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26 of 28 people found the following review helpful
5.0 out of 5 stars Well worth the wait, 10 Feb 2008
Nicholas J. R. Dougan "Nick Dougan" (Kent, UK) - See all my reviews
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This is David Maister's sixth book, (of which two, strictly speaking, were co-authored). He is a very energetic blogger, and I should "declare an interest" in so far as I have followed the blog and have read all of the books. After reading his first, Managing the Professional Service Firm, aka the PSF, I changed career to get involved in that very sector, and have had few regrets.

The Fat Smoker metaphor is that fat smokers know that they should stop smoking, eat less and exercise more - but that they are demotivated by the scale of the whole journey and can find any number of reasons for not taking the first step. Maister - who claims he was the archetypical fat smoker, but who is reformed after a health scare - identifies the changes in approach needed actually to make the change. Small, easily achievable and recognisable steps are the key.

This book represents no radical departure from Maister's earlier thinking. He tells some of the same old stories from Managing the PSF, like turning down work (to teach customer service to car dealerships) in pursuit of his strategy (of consulting to PSFs). He recommends learning to say "no" to work that is "off-strategy". He invents new metaphors - to the Hunters and Farmers of Managing the PSF, the Nurses, Psychotherapists, Pharmacists, and Brain Surgeons of "True Professionalism", he now adds "Mountain Lions, Wolf Packs, Spider/Beavers and Humans/Bees". These work for me: if you work in a PSF, or indeed many other modern businesses, you will be able to categorise you colleagues and gain insights into their motivation.

This book continues a trend evident, I think, over his writings, towards a personal development message. Managing the PSF was relatively coldly businesslike; in Practice what you Preach" and this book Maister has become much more interested in what really motivates people to achieve excellence. In his final chapter of this book Maister says "I have in the past tended to preface my remarks about such things as caring for your people and your clients by saying `These are not moral points. They are just good business tactics.' I no longer try to say it that way. It has become increasingly clear that...people who are acting on principle are much more likely to get done what they say they will do than will those who are doing those things solely in pursuit of future rewards." So it's not just what to do, it's about what you should be, how you might transform yourself if you really want to - and then how you transform others.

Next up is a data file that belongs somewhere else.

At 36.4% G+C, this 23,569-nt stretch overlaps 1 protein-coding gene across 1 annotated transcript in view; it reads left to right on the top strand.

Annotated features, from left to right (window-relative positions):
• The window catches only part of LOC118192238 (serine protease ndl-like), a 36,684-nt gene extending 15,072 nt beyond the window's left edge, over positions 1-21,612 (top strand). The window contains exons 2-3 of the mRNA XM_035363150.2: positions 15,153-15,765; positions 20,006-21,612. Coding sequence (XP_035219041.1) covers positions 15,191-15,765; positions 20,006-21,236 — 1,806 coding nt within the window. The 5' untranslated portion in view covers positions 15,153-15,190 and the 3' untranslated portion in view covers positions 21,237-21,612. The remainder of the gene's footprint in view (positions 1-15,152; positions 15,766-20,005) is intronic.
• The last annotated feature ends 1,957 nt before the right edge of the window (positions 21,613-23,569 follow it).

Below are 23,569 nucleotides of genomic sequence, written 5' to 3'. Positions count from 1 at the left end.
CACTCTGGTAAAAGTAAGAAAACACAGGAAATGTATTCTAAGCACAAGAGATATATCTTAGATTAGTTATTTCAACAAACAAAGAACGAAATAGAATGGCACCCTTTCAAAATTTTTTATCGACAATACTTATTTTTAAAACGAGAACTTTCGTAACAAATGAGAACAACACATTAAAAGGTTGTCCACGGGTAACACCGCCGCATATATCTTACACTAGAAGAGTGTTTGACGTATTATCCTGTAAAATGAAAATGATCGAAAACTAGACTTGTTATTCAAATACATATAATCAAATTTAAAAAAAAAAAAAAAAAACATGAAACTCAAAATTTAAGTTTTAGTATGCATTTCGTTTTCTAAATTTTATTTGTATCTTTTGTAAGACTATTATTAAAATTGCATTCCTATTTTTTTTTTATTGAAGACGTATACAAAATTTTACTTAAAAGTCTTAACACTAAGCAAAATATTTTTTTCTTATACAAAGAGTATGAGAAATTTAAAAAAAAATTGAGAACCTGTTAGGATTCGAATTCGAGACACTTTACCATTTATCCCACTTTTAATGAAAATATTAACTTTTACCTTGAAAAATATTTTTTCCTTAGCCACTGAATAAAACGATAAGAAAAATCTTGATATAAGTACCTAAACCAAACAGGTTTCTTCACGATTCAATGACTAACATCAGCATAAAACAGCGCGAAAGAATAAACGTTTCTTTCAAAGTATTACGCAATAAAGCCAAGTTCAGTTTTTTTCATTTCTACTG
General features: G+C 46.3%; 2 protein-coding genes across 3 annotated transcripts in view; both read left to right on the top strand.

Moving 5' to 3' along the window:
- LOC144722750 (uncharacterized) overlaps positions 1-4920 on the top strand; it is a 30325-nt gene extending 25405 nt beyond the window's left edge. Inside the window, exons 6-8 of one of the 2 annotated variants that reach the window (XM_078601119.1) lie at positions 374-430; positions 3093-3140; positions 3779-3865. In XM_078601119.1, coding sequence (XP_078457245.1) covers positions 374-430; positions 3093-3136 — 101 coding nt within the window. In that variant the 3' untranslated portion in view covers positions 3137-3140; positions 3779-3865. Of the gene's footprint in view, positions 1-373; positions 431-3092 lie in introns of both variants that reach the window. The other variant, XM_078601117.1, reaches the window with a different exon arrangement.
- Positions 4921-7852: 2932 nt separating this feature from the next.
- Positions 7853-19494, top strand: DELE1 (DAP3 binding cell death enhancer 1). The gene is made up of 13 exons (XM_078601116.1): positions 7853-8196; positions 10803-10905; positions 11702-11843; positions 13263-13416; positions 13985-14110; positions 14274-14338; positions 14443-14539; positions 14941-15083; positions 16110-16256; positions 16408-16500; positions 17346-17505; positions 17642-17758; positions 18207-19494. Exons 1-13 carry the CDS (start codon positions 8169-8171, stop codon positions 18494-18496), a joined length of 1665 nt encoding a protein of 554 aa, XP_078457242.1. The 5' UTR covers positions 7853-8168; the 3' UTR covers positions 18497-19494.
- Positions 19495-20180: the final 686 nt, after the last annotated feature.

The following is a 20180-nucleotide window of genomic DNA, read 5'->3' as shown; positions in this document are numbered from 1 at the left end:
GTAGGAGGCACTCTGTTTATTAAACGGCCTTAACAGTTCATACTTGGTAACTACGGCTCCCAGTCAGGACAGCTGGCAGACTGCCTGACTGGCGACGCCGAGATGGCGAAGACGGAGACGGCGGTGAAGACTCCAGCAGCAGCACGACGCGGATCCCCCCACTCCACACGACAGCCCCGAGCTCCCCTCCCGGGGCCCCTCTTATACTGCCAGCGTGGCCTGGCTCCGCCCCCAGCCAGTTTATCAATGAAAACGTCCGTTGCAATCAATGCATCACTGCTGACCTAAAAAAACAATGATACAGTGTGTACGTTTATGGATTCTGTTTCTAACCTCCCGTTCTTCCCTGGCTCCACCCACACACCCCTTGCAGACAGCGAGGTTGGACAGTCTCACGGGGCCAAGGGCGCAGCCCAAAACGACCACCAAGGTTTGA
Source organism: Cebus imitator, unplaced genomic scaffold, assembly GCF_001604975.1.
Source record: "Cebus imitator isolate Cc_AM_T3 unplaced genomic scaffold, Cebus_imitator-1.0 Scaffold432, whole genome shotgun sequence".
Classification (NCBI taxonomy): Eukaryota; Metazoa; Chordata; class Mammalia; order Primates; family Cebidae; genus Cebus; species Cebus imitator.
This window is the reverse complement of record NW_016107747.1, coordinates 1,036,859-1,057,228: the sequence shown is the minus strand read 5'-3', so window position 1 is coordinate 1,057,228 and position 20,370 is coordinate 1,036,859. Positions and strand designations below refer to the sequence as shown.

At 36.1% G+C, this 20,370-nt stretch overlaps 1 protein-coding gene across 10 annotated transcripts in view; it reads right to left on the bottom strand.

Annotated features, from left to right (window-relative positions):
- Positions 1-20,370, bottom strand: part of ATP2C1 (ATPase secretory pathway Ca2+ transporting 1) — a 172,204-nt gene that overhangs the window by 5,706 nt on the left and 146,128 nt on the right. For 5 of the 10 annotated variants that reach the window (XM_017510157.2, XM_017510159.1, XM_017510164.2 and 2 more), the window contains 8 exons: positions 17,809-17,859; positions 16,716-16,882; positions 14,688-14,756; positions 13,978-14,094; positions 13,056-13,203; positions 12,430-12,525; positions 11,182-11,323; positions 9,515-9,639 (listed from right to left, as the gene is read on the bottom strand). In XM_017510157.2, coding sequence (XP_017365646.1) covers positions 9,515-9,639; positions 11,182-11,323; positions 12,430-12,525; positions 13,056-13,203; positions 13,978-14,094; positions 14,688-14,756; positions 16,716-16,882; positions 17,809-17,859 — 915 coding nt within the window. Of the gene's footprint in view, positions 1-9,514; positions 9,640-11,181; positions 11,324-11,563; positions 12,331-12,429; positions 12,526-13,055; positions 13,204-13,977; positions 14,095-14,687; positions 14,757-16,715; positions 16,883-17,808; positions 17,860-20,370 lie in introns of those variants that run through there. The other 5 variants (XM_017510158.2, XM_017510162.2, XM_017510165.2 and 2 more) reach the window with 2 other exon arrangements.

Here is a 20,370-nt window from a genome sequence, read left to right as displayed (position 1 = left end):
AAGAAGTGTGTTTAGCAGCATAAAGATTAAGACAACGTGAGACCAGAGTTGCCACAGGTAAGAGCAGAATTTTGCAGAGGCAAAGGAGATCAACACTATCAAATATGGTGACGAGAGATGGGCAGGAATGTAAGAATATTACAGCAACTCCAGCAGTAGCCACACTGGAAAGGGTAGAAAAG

My main quibble regards this book has been over delivery times: having ordered the book from at the beginning of January, and still having been quoted an April delivery date last weekend, I finally cancelled that order and ordered from in frustration - and had delivery just three days later. Mr Maister has apparently abandoned Simon & Schuster for a local publisher and this has clearly had an impact on delivery times. This probably won't be a problem, however, as soon as his followers' backlog has been cleared - the site today suggests British deliveries before the end of February.

If you are involved in the management of PSFs then I would thoroughly recommend this, and Maister's other books. Few such firms measure up to the standards that Maister advocates, and Maister says that it is fine to aim for something lesser if you don't pretend that you are something greater, but if you want to achieve any improvement then this book can only help.
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5.0 out of 5 stars Excellent book......, 12 Jun 2012
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The fat smoker is an excellent summary of all of David's books, providing clear and concise practical discussions on the many issues facing professional services businesses in the current workplace. This is a must read for any professionals or graduates embarking on their career and should sit on desks and be used for references during their entire lives.
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0 of 1 people found the following review helpful
5.0 out of 5 stars Maister is a Master, 6 Nov 2011
David Maister offers some of the clearest insights into the professional mind and managing a professional services firm. Essential reading for Managing Partners, even those who have read his earlier books will benefit. New entrants to the professions will gain some ideas on how to progress.
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